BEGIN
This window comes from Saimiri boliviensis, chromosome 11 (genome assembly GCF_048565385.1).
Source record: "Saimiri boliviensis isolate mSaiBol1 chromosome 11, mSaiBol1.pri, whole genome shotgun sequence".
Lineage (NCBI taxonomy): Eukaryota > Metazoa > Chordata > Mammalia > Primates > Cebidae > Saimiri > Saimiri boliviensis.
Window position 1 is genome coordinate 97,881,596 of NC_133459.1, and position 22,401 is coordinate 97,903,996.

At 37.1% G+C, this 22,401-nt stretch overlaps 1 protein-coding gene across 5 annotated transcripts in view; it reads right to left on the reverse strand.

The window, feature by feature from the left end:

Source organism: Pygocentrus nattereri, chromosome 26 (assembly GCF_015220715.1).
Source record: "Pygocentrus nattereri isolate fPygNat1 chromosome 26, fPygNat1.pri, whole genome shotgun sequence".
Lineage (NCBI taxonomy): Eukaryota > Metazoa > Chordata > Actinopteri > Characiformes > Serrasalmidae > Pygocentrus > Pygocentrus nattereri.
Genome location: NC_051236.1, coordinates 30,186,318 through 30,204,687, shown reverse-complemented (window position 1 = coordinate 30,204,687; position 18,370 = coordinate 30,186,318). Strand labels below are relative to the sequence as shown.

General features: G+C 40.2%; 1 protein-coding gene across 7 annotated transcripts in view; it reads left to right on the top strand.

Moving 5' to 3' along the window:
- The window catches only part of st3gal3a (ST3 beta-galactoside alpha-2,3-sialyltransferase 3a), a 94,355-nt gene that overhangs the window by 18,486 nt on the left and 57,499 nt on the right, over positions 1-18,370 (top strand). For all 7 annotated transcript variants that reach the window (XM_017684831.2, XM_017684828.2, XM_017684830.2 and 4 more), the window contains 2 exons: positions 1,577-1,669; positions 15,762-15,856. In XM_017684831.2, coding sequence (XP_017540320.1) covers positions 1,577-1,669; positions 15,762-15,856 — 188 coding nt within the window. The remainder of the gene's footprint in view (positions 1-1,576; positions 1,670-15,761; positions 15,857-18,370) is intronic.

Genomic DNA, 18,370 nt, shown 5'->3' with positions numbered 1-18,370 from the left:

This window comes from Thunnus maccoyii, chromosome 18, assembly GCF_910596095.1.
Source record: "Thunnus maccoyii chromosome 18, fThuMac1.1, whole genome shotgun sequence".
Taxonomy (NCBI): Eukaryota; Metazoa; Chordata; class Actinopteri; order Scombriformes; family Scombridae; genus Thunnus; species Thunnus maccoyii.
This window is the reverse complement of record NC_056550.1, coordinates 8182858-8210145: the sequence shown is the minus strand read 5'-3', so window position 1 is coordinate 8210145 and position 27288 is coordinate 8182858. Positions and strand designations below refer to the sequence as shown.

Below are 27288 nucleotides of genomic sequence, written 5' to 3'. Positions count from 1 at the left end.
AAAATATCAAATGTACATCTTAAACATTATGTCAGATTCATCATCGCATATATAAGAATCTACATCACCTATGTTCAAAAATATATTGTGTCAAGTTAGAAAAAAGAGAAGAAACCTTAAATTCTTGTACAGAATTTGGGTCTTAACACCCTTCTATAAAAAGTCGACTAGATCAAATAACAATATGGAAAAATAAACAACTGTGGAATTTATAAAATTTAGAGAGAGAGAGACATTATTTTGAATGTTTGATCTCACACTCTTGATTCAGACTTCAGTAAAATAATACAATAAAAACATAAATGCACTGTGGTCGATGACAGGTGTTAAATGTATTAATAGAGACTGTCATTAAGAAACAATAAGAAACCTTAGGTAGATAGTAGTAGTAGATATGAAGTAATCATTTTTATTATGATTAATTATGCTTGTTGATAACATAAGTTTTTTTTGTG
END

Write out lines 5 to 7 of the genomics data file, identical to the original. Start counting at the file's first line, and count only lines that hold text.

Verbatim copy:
At 37.1% G+C, this 22,401-nt stretch overlaps 1 protein-coding gene across 5 annotated transcripts in view; it reads right to left on the reverse strand.

The window, feature by feature from the left end:

Source organism: Pygocentrus nattereri, chromosome 26 (assembly GCF_015220715.1).